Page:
As expected, New Zealand’s total number of confirmed Covid-19 cases surpassed 1000 over the weekend.
However, in announcing the news, Prime Minister Jacinda Ardern was also quick to point out that things could have been much worse.
She referenced modelling that had projected a potential total of 4000 cases by now, saying the 3000 fewer cases showed the difference “going hard and going early” could make.
Ms Ardern and Director-General of Health Dr Ashley Bloomfield also revealed there’s been a significant increase in New Zealand’s ability to carry out contact tracing of cases, with a team of 190 people working in shifts to make more than 2000 calls a day.
Infectious disease specialist Dr Ayesha Verrall had earlier told TVNZ’s Q+A that New Zealand needed to hugely increase its capacity for contact tracing in order to safely come out of lockdown.
Ms Ardern addressed rumours over an extension to that current lockdown, saying the Government hoped to announce more details on how long New Zealand will remain at Alert Level 4 this week.
She also added that while most people understood the importance of still sticking to the lockdown rules, “there are some I would charitably describe as idiots”.
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Level 4 rules cleared up
If you were one of those “idiots” and missed the news while going for a dip at the beach, the laws around the activities and travel permitted under lockdown were clarified over the weekend.
The rules now make it clear that all water-based activities, including swimming, surfing and boating are officially banned, as are activities like hunting, tramping or anything else that might require search and rescue services.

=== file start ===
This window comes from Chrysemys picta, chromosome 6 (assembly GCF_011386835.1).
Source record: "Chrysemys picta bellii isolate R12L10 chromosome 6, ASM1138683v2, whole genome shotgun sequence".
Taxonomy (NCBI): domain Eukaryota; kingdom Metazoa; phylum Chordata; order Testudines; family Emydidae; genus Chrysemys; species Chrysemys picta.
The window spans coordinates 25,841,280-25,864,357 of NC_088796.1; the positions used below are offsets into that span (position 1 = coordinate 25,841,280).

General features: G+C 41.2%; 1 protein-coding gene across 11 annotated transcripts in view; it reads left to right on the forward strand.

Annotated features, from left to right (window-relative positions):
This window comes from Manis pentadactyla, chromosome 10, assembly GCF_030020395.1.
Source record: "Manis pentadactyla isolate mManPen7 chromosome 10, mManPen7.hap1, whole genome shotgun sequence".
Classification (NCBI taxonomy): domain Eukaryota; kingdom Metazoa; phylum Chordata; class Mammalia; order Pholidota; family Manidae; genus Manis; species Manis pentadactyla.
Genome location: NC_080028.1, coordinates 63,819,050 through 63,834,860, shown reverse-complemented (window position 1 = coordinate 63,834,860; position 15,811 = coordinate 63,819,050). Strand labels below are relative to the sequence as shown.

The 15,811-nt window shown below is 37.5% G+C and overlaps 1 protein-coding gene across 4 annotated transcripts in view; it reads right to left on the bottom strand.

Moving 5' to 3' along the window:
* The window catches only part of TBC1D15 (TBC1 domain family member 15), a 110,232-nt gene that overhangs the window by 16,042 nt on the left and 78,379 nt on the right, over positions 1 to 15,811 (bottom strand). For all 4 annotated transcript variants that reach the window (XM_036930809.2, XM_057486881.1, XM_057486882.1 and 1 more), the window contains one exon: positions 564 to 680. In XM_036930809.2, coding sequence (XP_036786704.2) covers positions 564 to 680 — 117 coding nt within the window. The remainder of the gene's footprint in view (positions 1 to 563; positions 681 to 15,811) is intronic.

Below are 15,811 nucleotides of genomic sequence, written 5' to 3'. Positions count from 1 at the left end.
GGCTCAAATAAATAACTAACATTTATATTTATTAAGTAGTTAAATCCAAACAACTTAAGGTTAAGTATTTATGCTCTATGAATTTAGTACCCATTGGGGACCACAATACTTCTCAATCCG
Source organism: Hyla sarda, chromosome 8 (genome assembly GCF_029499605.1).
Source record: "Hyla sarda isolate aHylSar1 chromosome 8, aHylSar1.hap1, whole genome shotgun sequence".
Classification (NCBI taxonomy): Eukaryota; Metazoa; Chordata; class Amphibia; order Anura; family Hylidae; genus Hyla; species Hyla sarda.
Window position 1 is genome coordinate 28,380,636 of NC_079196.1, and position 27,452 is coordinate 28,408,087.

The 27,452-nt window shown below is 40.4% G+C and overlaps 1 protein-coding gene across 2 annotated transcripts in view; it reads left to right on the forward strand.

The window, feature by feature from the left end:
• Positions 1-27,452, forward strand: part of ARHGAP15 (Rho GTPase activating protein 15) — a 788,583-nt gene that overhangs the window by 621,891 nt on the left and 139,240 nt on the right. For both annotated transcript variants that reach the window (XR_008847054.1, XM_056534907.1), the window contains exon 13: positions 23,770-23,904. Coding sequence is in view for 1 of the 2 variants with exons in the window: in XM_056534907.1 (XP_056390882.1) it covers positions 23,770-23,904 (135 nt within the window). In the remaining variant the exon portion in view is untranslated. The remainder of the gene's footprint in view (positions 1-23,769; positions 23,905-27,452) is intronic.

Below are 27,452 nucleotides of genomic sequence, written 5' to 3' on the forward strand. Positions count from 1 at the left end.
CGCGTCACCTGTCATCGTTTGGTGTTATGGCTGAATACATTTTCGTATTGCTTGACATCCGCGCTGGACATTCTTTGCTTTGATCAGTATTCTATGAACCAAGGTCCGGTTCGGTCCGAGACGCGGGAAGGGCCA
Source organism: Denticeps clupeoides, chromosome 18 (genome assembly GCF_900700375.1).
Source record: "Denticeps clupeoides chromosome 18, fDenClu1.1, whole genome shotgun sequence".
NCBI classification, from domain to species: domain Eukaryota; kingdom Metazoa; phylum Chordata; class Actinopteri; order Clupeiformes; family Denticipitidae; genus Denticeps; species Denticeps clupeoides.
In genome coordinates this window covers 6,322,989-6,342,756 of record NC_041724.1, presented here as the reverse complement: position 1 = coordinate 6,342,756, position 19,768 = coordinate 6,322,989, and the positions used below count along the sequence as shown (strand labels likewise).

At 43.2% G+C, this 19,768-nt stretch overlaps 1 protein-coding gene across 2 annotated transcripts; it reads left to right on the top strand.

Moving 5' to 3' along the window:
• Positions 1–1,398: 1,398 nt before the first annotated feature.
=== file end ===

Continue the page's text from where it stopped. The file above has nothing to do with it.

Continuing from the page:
Dr Bloomfield said the rules were cleared up to “help move the country out of lockdown as soon as possible".
They no doubt also hoped the clarification would help avoid situations like yesterday, where a person was seriously injured after falling off a mountain bike in Wellington and needed a rescue helicopter to be called.
Kiwis told to go home
As well as taking aim at those ignoring the lockdown rules, Prime Minister Ardern also had sharp words for Australia’s acting immigration minister Alan Tudge yesterday.
Australia’s government advised New Zealanders living there without means of support to go home, with Mr Tudge saying changes were being made to temporary visa arrangements.
Ms Ardern once again urged her Australian counterparts to better support New Zealand citizens living across the Tasman.
"What [Mr Tudge would] do well to remember is that if they wish for Australia to be in a position to gear up in the aftermath of the outbreak, they now need a workforce to do that. New Zealanders make up that workforce.”
She also tersely pointed out many Kiwis were employed in Australia’s health care system.
Police probe Ruby Princess ship
The operators of the coronavirus-stricken Ruby Princess cruise ship are now facing a criminal investigation in Australia.